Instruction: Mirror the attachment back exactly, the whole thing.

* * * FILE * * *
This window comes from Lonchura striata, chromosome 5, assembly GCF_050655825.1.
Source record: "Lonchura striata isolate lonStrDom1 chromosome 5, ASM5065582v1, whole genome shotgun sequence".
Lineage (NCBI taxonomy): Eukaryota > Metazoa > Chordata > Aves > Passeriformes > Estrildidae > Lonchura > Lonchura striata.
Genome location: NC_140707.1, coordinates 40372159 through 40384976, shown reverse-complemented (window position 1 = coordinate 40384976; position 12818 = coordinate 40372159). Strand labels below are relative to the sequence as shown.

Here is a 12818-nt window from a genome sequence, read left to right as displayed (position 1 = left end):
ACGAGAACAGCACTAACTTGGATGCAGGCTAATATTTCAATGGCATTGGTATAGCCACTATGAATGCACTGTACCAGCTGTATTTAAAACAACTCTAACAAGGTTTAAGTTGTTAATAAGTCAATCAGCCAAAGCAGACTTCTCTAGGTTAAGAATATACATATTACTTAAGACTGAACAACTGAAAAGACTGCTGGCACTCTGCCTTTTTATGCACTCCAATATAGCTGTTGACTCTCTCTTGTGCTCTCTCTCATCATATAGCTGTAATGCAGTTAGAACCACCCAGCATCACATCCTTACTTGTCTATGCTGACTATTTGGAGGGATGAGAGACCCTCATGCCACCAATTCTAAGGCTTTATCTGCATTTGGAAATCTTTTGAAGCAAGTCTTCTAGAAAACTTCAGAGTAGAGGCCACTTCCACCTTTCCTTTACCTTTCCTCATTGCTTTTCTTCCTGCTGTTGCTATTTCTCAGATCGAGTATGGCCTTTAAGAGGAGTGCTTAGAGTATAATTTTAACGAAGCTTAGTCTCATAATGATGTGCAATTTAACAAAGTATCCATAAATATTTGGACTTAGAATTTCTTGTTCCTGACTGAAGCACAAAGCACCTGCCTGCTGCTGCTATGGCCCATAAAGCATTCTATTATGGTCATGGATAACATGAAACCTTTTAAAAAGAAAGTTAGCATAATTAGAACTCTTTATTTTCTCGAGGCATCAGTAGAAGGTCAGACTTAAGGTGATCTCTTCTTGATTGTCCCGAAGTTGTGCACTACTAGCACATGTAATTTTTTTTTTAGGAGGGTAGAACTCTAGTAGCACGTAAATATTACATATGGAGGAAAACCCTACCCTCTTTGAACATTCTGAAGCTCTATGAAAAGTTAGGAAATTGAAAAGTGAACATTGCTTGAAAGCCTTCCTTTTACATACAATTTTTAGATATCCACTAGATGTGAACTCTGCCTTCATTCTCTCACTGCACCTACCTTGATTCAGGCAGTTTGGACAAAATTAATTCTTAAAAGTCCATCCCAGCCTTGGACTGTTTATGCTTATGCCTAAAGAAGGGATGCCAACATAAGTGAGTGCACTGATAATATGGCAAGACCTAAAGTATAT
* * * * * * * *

This window comes from Lonchura striata, chromosome 5, assembly GCF_050655825.1.
Source record: "Lonchura striata isolate lonStrDom1 chromosome 5, ASM5065582v1, whole genome shotgun sequence".
Lineage (NCBI taxonomy): Eukaryota > Metazoa > Chordata > Aves > Passeriformes > Estrildidae > Lonchura > Lonchura striata.
Genome location: NC_140707.1, coordinates 40372159 through 40384976, shown reverse-complemented (window position 1 = coordinate 40384976; position 12818 = coordinate 40372159). Strand labels below are relative to the sequence as shown.

Here is a 12818-nt window from a genome sequence, read left to right as displayed (position 1 = left end):
ACGAGAACAGCACTAACTTGGATGCAGGCTAATATTTCAATGGCATTGGTATAGCCACTATGAATGCACTGTACCAGCTGTATTTAAAACAACTCTAACAAGGTTTAAGTTGTTAATAAGTCAATCAGCCAAAGCAGACTTCTCTAGGTTAAGAATATACATATTACTTAAGACTGAACAACTGAAAAGACTGCTGGCACTCTGCCTTTTTATGCACTCCAATATAGCTGTTGACTCTCTCTTGTGCTCTCTCTCATCATATAGCTGTAATGCAGTTAGAACCACCCAGCATCACATCCTTACTTGTCTATGCTGACTATTTGGAGGGATGAGAGACCCTCATGCCACCAATTCTAAGGCTTTATCTGCATTTGGAAATCTTTTGAAGCAAGTCTTCTAGAAAACTTCAGAGTAGAGGCCACTTCCACCTTTCCTTTACCTTTCCTCATTGCTTTTCTTCCTGCTGTTGCTATTTCTCAGATCGAGTATGGCCTTTAAGAGGAGTGCTTAGAGTATAATTTTAACGAAGCTTAGTCTCATAATGATGTGCAATTTAACAAAGTATCCATAAATATTTGGACTTAGAATTTCTTGTTCCTGACTGAAGCACAAAGCACCTGCCTGCTGCTGCTATGGCCCATAAAGCATTCTATTATGGTCATGGATAACATGAAACCTTTTAAAAAGAAAGTTAGCATAATTAGAACTCTTTATTTTCTCGAGGCATCAGTAGAAGGTCAGACTTAAGGTGATCTCTTCTTGATTGTCCCGAAGTTGTGCACTACTAGCACATGTAATTTTTTTTTTAGGAGGGTAGAACTCTAGTAGCACGTAAATATTACATATGGAGGAAAACCCTACCCTCTTTGAACATTCTGAAGCTCTATGAAAAGTTAGGAAATTGAAAAGTGAACATTGCTTGAAAGCCTTCCTTTTACATACAATTTTTAGATATCCACTAGATGTGAACTCTGCCTTCATTCTCTCACTGCACCTACCTTGATTCAGGCAGTTTGGACAAAATTAATTCTTAAAAGTCCATCCCAGCCTTGGACTGTTTATGCTTATGCCTAAAGAAGGGATGCCAACATAAGTGAGTGCACTGATAATATGGCAAGACCTAAAGTATAT